Arctium minus common burdock Asteraceae ARMI*; Bx, br, bz, pb, sf, sn, vc, wv (Yost et al. 1991); NY, bl (Stalter and Tang 2002), ct, hb, iw, n, wr; Q, a, cu, ft, j, rw, wl; K, ow, p; R, bg, cl, cs, fk, h, hs, wp, wt;

   

Arctium minus. By Glen Mittelhauser. Copyright © 2017 Glen Mittelhauser. New England Wild Flower Society. gobotany.newenglandwild.org

Arctium minus. By Glen Mittelhauser. Copyright © 2017 Glen Mittelhauser. New England Wild Flower Society. gobotany.newenglandwild.org (Accessed 9/2017).

Arctium minus is a biennial herb to 1.5 m tall in flower, coarse plant from a large, fleshy taproot. 

Arctium minus basal rosette.Marco Polucci.pallano.altervista.org

Arctium minus basal rosette.Marco Polucci.pallano.altervista.org (Accessed 10/2016).

Leaves alternate, forming a rosette the first year, rosette may remain small until the second growing season, stalk of lower leaves hollow; blade to 50 cm long, 40 cm wide, heart-shaped, thick, dull green, surface wrinkled above, whitish, wooly below, margins wavy. 

Arctium minus flower heads. 2004 ©  Peter M. Dziuk. Minnesota Wildflowers. missesotawildflowers.info

Arctium minus flower heads. 2004 © Peter M. Dziuk. Minnesota Wildflowers. missesotawildflowers.info (Accessed 9/2017).

Flowers purple, small, radially symmetrical, all tubular (disk flowers), crowded at the summit of a rounded head, 1.5-2.5 cm thick, basal bracts overlapping in several series, very narrow, numerous, each tapered to a hooked spine at tip; inflorescence branched, heads with short stalks; initiated in June, flowering starts in July; self-fertile (autogamous), but frequently visited by several bees, (Bombus spp, Halictus spp., and others, and flies (Mulligan and Kevan 1973; Gross et al. 1980), blooming and fruiting July-Oct.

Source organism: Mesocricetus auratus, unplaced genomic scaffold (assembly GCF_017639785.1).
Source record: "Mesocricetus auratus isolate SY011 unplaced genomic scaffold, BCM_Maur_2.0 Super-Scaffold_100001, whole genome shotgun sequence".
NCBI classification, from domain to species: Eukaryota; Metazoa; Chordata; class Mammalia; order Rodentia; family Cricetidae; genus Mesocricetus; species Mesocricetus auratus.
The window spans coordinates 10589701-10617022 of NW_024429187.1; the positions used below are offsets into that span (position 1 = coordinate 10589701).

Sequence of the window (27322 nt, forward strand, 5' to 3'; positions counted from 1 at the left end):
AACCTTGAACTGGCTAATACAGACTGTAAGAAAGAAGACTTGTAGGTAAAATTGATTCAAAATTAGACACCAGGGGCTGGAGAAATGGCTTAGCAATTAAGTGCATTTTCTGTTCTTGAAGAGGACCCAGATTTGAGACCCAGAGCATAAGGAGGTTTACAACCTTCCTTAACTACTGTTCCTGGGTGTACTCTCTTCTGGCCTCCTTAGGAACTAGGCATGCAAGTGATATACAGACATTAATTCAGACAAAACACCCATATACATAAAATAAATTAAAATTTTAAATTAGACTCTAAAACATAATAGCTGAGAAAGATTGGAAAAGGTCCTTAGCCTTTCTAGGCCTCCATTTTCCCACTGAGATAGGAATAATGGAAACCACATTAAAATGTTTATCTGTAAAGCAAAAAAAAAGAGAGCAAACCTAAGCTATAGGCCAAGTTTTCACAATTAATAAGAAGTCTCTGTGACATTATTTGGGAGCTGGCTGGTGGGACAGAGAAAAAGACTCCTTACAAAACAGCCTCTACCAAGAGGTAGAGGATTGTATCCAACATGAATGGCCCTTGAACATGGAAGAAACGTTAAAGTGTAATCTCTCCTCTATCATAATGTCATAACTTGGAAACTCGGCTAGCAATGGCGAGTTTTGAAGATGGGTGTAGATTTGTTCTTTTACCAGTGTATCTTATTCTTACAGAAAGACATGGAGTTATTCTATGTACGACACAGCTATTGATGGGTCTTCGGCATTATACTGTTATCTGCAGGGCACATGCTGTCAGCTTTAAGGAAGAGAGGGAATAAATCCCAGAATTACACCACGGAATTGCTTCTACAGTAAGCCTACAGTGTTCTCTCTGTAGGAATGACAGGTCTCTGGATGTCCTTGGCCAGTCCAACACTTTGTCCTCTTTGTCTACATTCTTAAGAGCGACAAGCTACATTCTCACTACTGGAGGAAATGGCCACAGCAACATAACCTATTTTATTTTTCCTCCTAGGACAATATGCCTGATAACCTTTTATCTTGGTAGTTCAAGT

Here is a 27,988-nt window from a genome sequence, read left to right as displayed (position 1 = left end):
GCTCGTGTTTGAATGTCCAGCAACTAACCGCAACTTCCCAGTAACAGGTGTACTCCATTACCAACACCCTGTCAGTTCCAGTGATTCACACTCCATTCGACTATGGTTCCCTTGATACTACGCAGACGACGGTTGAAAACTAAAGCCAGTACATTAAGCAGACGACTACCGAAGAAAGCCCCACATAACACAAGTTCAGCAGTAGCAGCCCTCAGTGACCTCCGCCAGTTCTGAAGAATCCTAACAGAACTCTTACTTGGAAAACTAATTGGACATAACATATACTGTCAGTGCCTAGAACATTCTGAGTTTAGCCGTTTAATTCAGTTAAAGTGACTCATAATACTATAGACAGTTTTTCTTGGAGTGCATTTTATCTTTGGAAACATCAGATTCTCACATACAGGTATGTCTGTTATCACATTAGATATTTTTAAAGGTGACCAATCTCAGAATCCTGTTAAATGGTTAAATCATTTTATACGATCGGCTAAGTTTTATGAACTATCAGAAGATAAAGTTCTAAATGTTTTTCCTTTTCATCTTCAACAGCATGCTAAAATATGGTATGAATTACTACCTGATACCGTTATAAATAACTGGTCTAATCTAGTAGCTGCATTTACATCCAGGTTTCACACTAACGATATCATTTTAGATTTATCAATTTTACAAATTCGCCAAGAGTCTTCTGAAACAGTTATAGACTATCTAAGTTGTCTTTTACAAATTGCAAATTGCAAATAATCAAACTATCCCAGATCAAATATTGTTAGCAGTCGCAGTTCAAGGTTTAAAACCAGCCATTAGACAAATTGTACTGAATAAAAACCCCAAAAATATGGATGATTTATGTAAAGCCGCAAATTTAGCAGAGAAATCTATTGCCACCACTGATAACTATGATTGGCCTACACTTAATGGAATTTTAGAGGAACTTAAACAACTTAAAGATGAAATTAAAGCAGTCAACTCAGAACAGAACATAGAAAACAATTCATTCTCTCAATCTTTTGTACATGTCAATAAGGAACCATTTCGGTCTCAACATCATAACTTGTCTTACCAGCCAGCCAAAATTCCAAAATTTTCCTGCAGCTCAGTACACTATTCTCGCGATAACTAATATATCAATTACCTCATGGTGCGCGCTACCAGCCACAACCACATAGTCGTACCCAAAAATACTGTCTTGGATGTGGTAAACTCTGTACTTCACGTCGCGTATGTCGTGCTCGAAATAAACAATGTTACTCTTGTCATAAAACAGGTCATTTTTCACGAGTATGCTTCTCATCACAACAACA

Arctium minus fruiting head. By Donald Cameron. Copyright © 2017 Donald Cameron.New England Wild Flowet Society. gobotany.newenglandwild.org

Arctium minus fruiting head. By Donald Cameron. Copyright © 2017 Donald Cameron.New England Wild Flowet Society. gobotany.newenglandwild.org (Accessed 9/2017).

Fruit, dry burs are clusters of one-seeded fruit, the head detaching whole (Uva et al. 1997). Seeds mature by Sept., dispersed through winter by clinging barbs of modified floral bracts attaching to fur or clothing; winter plant much branched, with persistent burs. Seeds eaten by some birds. 

Wetland status: UPL. 

Frequency in NYC: Frequent. 

Origin: Eurasia. 

Habitat: Along disturbed, wooded edges, roadsides in open or part shade, moist soil of lake or pond edges. Generally prefers high nitrogen, soils. Appears quite shade tolerant. 

Notes: Large leaves of rosette can shade out native plants. Burdock is attacked by Metzneria lappella, the burdock moth, a native of Europe, now established in North America. The moth larva destroys the seeds within the flower heads. The moth is attacked by three parasitic wasps, (Hyssopus benefactorH. thymus and Agathis metzneriae ) the last of these is in turn attacked by two hyperparasitic wasps (Perilampus fulvicornus and P. similis). A variety of microorganisms have been found on burdock including several that are pests of agricultural and horticultural plants. These include a powdery mildew (Erysiphe cichoracearum) that attacks cucumbers, lettuce and chrysanthemums, and a root rot (Phymatotrichum omnivorum) that attacks over 1700 species of plants, (Gross et al. 1980). Long used as a medicinal for a wide variety of ailments. Known to be a diuretic, (Gross et al. 1980).